LANSING - State legislators met with residents impacted by the Duck Lake Fire this morning via a video conference between Lansing and Newberry. A resolution was adopted at the committee level seeking national assistance for those affected by the wildfire which is now 100 percent contained.
During the meeting, representatives from the Department of Natural Resources in Lansing presented a wrap up on the fire which is considered to be the third-largest wildfire in modern Michigan history, consuming 21,127 acres.
The largest wildfire in the state was also in the Upper Peninsula where the Seney Fire burned 72,000 acres in 1976.
(Inset map courtesy of www.michigan.gov/dnr — map illustration by Mary Ann Heath)
The second-largest fire - the Mack Lake Fire near Mio in northern Lower Michigan - burned 25,000 acres in 1980.
A group of about two dozen community leaders and residents who assisted with Duck Lake firefighting efforts and/or were impacted by the blaze met this morning at the Luce County Health Department where the teleconference was conducted, connecting with officials in Lansing.
Legislative members from the following committees participated in today's video conference: the Senate Natural Resources, Environment and Great Lakes Committee; the Senate DNR Appropriations Subcommittee; and the House Forestry and Mining Subcommittee.
Senate Resolution 158, introduced by Sen. Tom Casperson (R-Escanaba) was adopted to urge the president of the United States to declare a major disaster or emergency for areas impacted by the Duck Lake wildfire, according to a spokesperson for Casperson. The full Senate is expected to pass the resolution today or Thursday, the spokesperson added.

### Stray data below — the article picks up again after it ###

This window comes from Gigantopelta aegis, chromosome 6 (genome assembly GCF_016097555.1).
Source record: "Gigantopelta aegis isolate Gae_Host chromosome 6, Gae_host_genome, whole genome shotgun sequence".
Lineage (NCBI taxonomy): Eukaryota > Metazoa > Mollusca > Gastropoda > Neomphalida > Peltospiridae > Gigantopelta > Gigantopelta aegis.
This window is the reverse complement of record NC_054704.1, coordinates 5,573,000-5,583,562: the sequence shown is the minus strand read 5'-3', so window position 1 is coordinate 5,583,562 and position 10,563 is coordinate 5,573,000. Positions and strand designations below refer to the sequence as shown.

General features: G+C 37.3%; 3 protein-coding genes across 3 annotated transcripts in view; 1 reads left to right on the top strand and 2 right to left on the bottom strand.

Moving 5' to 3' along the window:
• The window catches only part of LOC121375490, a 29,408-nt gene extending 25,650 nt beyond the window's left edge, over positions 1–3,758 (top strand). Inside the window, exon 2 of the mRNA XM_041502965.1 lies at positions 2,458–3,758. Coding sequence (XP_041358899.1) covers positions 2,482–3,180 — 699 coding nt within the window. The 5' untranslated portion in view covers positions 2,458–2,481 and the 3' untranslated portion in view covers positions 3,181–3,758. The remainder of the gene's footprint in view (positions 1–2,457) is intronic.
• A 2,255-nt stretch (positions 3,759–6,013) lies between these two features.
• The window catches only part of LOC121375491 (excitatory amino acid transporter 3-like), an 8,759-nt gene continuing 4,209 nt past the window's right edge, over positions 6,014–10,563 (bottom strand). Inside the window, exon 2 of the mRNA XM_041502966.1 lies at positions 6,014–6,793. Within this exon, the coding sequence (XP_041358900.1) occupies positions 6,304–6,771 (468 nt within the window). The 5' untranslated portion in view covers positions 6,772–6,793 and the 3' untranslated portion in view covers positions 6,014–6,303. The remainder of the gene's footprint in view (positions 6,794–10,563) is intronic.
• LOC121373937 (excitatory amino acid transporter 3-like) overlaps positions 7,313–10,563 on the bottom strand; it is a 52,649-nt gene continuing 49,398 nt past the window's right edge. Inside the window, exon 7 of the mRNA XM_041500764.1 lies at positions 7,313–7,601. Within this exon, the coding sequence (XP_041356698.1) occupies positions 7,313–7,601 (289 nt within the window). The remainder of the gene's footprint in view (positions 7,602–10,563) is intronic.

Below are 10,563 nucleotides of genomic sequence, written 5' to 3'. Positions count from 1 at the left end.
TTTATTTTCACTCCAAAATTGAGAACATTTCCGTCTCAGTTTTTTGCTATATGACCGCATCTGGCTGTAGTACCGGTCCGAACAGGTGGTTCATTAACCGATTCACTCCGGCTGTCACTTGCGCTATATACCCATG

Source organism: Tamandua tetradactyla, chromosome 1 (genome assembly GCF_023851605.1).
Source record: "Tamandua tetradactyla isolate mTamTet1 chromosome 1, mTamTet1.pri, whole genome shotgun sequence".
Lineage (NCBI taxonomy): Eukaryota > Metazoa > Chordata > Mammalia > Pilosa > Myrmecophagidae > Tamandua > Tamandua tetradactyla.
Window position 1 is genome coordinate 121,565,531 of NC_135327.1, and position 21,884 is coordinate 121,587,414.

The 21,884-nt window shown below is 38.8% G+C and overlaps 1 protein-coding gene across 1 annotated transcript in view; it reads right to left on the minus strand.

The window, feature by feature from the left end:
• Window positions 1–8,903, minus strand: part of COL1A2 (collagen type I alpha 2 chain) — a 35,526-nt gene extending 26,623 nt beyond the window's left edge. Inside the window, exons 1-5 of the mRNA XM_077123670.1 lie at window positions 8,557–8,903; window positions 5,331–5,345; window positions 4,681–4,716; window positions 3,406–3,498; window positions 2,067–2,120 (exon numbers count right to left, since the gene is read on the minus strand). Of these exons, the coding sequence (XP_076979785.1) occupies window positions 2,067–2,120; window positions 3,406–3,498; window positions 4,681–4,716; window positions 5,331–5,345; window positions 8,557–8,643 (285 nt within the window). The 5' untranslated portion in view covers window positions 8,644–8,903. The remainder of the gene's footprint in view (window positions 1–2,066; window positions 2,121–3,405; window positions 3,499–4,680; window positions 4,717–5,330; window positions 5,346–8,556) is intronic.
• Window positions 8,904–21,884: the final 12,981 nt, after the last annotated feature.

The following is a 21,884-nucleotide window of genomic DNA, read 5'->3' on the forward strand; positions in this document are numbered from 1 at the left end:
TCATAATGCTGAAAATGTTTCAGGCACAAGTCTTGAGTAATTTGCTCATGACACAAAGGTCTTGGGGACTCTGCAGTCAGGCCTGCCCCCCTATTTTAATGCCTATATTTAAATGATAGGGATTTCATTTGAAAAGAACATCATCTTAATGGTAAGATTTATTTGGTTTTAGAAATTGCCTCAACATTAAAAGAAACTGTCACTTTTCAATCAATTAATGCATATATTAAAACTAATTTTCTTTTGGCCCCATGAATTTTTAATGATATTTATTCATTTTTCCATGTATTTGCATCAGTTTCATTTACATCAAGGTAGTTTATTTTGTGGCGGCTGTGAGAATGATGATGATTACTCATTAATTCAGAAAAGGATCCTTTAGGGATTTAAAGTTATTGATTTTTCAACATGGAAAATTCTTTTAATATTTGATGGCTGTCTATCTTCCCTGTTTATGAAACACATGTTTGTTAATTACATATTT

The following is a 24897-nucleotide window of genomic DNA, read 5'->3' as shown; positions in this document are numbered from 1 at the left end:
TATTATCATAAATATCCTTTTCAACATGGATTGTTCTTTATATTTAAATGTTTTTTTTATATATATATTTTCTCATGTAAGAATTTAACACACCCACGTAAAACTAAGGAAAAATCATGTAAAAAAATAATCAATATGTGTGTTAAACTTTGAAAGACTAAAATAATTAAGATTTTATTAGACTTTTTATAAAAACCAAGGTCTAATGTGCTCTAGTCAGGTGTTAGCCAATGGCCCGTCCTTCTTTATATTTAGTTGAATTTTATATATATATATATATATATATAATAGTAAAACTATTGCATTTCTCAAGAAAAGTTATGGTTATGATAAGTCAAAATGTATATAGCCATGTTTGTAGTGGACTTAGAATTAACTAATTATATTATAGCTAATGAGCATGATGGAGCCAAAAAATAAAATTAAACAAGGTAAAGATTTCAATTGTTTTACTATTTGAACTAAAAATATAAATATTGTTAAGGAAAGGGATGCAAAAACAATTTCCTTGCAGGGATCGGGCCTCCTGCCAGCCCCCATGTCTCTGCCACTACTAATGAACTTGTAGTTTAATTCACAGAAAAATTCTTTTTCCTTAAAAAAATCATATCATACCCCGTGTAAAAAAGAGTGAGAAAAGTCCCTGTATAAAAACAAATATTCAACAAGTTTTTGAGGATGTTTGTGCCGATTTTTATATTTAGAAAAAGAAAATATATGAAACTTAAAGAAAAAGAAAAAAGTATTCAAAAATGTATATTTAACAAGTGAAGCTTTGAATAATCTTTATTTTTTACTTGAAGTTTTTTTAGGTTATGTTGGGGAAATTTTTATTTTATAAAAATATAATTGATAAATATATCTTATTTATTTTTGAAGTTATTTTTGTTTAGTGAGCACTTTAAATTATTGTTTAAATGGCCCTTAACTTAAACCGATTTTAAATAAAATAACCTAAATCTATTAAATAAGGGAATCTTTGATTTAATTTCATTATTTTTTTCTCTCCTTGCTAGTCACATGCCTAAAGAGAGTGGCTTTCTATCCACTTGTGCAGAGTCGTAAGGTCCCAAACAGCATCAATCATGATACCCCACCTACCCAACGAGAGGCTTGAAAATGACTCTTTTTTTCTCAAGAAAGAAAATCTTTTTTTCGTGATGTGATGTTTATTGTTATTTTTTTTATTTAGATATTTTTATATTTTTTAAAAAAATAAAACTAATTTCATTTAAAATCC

The Duck Lake Fire - located in Luce County, 15 miles west of Paradise - was determined to have been ignited by a lightning strike on May 24.
The following evening, Gov. Rick Snyder declared a state of disaster in Luce and Schoolcraft counties where separate wildfires were burning. A wildfire, also sparked by lightning, was burning in the Seney National Wildlife Refuge and was later contained.
More than 100 firefighters responded to the Duck Lake Fire which took more than two weeks to fully contain. Equipment used in the suppression of the wildfire included 16 fire trucks, six dozers, and an airplane.
In the end, no lives were lost but 136 structures were burned including a motel and a store, according to DNR officials. Also lost during the wildfire were 47 cabins and homes, 23 garages, 38 outbuildings, and 26 campers.
Local roads were closed because of the number of emergency vehicles enroute and because of the fire's threat to the public. Residents, campers, and others in the wildfire area had to be evacuated.
The evacuation order was lifted Thursday evening for all property owners within the fire area. Homeowners were required to present proof of ownership to be allowed past checkpoint areas where police patrols monitored activity. The entire Duck Lake Fire area was opened to the public on Monday.
In addition to the Michigan DNR, other agencies assisting included the Michigan State Police, Luce County Sheriff's Department, Red Cross, Luce County Emergency Management, Wisconsin DNR, American Red Cross and Salvation Army.